Cutting corners with contracts holds as much risk as staffing your business with no contracts at all. Here's how to be confident that the template you used is up-to-date and relevant to your business.
Does your employee contract template do the job?
HR Dept writes:
Written contracts for employees may seem like burdensome paperwork. Yet another admin step prolonging your recruitment process. That is, until the full extent of their importance becomes clear to you when something goes wrong later on.
You may feel that a verbal agreement with an employee saves time. But it can also cause all sorts of problems for you should conflict arise later in the employment. An apparently trifling misunderstanding has been known to develop into a full-blown tribunal. And without a written contract, you’d be left with little protection.
A written statement of particulars, which most employees are entitled to within two months of their start date, sets out the key terms and conditions of their employment with you. However it does not protect your business in the same way as a contract, and can be disputed at a later date. Therefore, it is wise to prepare a contract prior to an employee’s start date to reduce any misunderstanding before work begins.
A DIY contract can do more harm than good
Cutting corners with contracts holds as much risk as staffing your business with no contracts at all.
An employment contract is legally binding, but only if it has been drafted correctly. So, whilst an employment contract template downloaded from the internet might look professional, it won’t necessarily tick all the boxes for your business or provide you with the relevant legal protection.
Add to the mix a variety of working hours and shift patterns, which is commonplace with today’s approach to flexible working, and you potentially have an entire workforce without the right contracts. Dodging that minor paperwork pain can quickly become a major paperwork nightmare.
It is also important to note that template contracts can be out of date and not reflect the most recent legislative changes or case law. But how would you know? Are you confident about the employment status of your new recruit, are they a worker or an employee? Their rights are different.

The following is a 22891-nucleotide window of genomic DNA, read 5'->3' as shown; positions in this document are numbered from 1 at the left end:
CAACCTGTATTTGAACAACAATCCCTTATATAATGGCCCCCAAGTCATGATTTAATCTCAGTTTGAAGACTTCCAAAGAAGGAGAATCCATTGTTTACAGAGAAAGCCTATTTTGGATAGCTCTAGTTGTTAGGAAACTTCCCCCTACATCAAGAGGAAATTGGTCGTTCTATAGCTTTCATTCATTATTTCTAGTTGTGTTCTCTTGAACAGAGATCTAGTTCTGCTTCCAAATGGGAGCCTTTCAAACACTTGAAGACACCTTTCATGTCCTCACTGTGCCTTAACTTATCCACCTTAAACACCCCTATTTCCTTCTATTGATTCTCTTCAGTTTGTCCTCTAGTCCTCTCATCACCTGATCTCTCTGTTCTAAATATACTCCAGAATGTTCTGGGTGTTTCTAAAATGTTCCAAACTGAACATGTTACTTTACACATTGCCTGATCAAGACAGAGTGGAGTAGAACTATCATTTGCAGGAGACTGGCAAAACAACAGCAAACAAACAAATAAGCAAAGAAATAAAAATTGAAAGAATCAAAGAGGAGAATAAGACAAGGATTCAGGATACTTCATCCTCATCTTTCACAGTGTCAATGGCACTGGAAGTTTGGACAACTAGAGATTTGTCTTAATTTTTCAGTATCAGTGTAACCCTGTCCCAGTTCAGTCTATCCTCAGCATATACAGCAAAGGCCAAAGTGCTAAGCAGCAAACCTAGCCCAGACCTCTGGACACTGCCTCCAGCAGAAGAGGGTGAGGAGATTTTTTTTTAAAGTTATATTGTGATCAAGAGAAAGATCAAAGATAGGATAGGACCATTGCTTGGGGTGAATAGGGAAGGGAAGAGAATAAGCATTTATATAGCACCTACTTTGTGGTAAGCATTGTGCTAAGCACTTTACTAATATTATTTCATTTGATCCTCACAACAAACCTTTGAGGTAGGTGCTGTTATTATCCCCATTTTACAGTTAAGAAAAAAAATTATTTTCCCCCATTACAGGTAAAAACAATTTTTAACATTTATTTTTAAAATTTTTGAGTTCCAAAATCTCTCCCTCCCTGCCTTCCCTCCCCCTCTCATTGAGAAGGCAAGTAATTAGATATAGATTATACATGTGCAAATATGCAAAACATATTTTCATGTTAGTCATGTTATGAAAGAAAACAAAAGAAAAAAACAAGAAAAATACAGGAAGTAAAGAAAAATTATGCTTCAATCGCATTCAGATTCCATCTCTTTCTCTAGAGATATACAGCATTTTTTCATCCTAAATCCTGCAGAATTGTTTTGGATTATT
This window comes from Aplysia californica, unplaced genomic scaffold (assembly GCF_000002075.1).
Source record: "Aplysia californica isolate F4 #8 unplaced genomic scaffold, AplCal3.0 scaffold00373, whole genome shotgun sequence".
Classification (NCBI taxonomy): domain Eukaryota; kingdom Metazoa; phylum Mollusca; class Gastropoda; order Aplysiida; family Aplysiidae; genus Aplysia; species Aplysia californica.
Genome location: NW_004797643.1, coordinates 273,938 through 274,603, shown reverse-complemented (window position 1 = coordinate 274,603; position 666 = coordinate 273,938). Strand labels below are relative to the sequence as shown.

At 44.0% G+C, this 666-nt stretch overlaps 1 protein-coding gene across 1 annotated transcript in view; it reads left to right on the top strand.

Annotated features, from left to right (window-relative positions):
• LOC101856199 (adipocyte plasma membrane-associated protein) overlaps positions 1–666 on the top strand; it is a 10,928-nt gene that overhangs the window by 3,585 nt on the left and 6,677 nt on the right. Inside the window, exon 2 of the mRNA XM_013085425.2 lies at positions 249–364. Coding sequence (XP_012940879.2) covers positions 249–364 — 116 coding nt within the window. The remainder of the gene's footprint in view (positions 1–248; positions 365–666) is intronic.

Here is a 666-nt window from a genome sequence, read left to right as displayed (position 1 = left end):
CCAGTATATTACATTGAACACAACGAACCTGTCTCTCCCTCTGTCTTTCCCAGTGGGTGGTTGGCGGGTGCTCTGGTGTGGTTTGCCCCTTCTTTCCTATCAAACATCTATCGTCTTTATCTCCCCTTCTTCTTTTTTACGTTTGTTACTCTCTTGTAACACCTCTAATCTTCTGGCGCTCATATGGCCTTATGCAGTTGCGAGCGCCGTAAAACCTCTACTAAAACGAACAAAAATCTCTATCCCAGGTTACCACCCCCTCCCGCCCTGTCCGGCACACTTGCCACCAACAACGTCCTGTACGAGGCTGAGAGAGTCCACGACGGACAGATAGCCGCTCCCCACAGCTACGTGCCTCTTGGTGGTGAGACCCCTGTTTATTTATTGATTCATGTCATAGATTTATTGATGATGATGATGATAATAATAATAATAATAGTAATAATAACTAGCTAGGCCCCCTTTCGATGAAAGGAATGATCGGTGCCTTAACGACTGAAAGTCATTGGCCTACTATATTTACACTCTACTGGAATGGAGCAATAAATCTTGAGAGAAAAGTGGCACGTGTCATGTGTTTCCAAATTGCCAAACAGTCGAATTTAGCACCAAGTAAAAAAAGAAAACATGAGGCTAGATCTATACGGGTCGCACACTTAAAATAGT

What should be included in employee contracts?
Your contracts will need to be compliant with UK employment law. They must include (but are not limited to):
- Business name,
- Start date,
- Details of the work,
- Conditions of pay,
- Hours of work,
- Holiday entitlement,
- Notice period,
- Pension and collective agreements,
- Who to escalate with if they have a grievance or disciplinary matter.
Sick pay details do not have to be in a written statement of particulars, but we would always recommend that they are in a contract.
Depending on the business function, you may want to include further policies in your contracts that discuss IT, security, privacy and social media use, to protect your business from harm.
Additionally, policies that detail your company’s approach to family commitments and employee well-being can form part of your recruitment and retention strategy and can also be included in contracts.
Getting peace of mind on HR paperwork
Seeking expert advice will provide clarity on which policies work well for your business. If you’re about to hire your first employee or would like to review your current employee contracts, we can help make sure that your HR paperwork is on the right side of employment law.
Local businesses throughout Cambridgeshire, run by people like you, outsource their HR because it is easier and more cost effective. We tell you what you can do, not what you can’t. We are here to give you practical and sensible help to sort out problems whenever you need us. When you are thinking about how to grow for the future, we can help you put together the ‘people plans’ to enable you to be even more profitable tomorrow.